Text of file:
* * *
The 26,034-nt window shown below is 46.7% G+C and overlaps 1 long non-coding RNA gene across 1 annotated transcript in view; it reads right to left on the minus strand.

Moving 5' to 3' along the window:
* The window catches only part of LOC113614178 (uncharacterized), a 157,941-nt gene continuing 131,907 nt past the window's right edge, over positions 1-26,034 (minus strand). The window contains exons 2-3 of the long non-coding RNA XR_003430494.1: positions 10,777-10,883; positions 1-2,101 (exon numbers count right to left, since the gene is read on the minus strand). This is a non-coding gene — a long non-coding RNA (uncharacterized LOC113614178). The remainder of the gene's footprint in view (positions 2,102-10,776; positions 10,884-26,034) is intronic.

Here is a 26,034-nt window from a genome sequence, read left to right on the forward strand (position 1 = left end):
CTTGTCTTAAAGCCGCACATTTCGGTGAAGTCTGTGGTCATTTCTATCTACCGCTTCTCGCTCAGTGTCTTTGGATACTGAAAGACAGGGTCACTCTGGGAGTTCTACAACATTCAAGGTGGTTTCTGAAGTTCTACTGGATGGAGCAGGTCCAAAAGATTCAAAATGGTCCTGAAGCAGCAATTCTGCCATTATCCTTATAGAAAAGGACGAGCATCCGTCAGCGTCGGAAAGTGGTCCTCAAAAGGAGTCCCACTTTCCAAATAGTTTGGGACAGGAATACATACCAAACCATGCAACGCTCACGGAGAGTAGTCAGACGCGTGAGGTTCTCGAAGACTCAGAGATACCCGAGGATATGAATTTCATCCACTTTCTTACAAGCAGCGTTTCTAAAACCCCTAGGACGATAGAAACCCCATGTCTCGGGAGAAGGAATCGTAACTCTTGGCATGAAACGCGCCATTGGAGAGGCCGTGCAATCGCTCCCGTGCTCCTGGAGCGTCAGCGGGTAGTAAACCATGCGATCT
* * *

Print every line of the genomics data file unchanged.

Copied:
The 26,034-nt window shown below is 46.7% G+C and overlaps 1 long non-coding RNA gene across 1 annotated transcript in view; it reads right to left on the minus strand.

Moving 5' to 3' along the window:
* The window catches only part of LOC113614178 (uncharacterized), a 157,941-nt gene continuing 131,907 nt past the window's right edge, over positions 1-26,034 (minus strand). The window contains exons 2-3 of the long non-coding RNA XR_003430494.1: positions 10,777-10,883; positions 1-2,101 (exon numbers count right to left, since the gene is read on the minus strand). This is a non-coding gene — a long non-coding RNA (uncharacterized LOC113614178). The remainder of the gene's footprint in view (positions 2,102-10,776; positions 10,884-26,034) is intronic.

Here is a 26,034-nt window from a genome sequence, read left to right on the forward strand (position 1 = left end):
CTTGTCTTAAAGCCGCACATTTCGGTGAAGTCTGTGGTCATTTCTATCTACCGCTTCTCGCTCAGTGTCTTTGGATACTGAAAGACAGGGTCACTCTGGGAGTTCTACAACATTCAAGGTGGTTTCTGAAGTTCTACTGGATGGAGCAGGTCCAAAAGATTCAAAATGGTCCTGAAGCAGCAATTCTGCCATTATCCTTATAGAAAAGGACGAGCATCCGTCAGCGTCGGAAAGTGGTCCTCAAAAGGAGTCCCACTTTCCAAATAGTTTGGGACAGGAATACATACCAAACCATGCAACGCTCACGGAGAGTAGTCAGACGCGTGAGGTTCTCGAAGACTCAGAGATACCCGAGGATATGAATTTCATCCACTTTCTTACAAGCAGCGTTTCTAAAACCCCTAGGACGATAGAAACCCCATGTCTCGGGAGAAGGAATCGTAACTCTTGGCATGAAACGCGCCATTGGAGAGGCCGTGCAATCGCTCCCGTGCTCCTGGAGCGTCAGCGGGTAGTAAACCATGCGATCT